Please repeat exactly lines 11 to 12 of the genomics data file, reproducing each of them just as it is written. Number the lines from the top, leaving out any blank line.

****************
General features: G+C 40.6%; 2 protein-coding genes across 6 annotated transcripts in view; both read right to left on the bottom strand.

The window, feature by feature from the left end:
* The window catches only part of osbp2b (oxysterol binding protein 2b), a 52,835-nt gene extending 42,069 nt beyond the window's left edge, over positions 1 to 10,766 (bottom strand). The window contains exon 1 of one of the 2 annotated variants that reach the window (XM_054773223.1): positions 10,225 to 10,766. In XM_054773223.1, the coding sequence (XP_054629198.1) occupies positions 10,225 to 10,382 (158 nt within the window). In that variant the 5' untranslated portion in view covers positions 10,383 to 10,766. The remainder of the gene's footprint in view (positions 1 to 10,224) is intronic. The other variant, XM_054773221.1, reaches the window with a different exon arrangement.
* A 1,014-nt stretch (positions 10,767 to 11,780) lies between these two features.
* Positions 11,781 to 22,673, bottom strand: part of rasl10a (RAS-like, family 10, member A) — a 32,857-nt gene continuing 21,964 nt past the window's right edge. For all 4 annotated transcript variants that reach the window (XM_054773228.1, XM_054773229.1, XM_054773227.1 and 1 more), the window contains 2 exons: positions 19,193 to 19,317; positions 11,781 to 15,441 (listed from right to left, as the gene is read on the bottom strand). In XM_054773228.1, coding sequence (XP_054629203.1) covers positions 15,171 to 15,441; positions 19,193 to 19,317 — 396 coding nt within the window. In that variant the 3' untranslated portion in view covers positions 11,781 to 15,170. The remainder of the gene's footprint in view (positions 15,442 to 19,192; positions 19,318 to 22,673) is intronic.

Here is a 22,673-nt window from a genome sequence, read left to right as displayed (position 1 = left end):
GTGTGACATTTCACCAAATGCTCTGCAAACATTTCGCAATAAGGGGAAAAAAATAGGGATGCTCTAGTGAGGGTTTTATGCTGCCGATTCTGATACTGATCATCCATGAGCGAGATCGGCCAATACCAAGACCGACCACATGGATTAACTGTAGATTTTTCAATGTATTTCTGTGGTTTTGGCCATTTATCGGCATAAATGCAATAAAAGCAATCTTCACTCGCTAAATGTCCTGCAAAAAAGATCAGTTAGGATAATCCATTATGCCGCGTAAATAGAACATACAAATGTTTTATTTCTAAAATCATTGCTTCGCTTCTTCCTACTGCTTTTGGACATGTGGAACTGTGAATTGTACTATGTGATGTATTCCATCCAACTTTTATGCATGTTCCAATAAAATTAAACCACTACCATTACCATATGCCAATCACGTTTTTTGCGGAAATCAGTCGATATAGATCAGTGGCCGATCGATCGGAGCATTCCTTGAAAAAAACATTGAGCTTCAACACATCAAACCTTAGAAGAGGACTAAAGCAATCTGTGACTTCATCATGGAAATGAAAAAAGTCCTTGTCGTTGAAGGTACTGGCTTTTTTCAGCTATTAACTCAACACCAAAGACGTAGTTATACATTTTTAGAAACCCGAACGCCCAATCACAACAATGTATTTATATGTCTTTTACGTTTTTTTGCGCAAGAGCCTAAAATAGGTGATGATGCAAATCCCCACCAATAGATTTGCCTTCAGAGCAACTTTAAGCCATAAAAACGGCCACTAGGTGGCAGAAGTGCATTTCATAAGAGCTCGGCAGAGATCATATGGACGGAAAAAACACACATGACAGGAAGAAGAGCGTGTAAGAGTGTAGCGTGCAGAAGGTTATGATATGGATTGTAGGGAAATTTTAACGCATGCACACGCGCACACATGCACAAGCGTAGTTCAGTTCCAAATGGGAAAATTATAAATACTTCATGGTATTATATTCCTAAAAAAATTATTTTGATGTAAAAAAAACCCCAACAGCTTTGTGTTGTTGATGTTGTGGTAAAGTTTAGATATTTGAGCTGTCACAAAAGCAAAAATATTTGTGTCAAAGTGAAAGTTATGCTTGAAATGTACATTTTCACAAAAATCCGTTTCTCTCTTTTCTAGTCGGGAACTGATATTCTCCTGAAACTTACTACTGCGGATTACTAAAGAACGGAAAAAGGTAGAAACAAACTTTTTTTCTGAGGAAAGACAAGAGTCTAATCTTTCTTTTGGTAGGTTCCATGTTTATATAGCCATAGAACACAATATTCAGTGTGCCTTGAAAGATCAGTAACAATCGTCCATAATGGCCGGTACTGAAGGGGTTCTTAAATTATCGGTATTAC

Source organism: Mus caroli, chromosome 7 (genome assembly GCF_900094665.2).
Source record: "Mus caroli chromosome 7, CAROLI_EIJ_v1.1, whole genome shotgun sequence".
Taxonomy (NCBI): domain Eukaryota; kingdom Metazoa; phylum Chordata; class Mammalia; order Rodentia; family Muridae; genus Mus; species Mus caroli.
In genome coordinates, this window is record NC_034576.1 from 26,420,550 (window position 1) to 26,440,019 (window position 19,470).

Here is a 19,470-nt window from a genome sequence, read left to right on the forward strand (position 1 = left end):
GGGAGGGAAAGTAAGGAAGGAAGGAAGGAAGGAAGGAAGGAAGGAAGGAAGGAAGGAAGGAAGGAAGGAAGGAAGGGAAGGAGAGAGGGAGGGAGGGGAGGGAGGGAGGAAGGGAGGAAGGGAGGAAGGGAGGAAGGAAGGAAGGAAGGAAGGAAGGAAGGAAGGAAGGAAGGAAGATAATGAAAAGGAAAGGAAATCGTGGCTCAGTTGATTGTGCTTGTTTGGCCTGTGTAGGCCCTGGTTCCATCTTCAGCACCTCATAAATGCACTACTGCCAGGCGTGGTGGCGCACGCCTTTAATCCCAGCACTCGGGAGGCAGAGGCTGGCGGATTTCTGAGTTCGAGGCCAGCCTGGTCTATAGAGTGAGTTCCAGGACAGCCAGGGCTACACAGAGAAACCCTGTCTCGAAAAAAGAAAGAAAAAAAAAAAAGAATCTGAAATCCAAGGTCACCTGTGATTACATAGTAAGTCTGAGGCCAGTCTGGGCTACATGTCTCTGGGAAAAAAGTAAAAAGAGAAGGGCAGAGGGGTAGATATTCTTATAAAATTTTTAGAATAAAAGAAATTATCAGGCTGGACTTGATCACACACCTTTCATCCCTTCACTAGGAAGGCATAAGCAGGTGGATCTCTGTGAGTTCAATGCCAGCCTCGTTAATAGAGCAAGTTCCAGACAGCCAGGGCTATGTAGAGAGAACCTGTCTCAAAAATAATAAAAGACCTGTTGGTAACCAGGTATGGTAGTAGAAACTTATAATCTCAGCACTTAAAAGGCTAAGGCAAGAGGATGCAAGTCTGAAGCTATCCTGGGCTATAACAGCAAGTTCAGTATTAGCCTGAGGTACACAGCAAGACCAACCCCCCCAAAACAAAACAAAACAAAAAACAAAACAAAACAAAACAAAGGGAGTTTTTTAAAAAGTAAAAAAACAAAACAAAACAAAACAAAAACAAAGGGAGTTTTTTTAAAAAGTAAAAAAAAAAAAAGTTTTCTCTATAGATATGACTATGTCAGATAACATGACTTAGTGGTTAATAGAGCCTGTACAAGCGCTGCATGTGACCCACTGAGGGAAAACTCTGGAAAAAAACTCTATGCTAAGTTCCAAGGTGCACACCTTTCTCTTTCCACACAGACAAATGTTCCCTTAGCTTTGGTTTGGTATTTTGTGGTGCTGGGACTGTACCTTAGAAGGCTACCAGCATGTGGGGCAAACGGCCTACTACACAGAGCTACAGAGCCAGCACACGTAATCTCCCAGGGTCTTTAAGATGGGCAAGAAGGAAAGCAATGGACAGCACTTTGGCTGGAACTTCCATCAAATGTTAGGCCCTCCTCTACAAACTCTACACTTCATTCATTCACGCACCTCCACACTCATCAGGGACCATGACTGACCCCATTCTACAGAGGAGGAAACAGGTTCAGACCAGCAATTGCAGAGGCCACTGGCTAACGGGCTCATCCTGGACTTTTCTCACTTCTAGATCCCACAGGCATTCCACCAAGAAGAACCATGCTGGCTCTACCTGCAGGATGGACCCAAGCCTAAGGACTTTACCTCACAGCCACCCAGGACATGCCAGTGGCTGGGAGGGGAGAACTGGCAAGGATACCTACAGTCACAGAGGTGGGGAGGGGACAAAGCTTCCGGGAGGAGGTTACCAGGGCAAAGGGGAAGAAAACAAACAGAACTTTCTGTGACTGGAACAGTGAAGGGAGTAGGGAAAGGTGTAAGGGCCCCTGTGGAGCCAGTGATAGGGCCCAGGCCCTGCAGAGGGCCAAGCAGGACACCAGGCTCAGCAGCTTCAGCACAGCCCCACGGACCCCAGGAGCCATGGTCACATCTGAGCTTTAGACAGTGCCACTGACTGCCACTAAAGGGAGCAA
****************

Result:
In genome coordinates, this window is record NC_034576.1 from 26,420,550 (window position 1) to 26,440,019 (window position 19,470).

Here is a 19,470-nt window from a genome sequence, read left to right on the forward strand (position 1 = left end):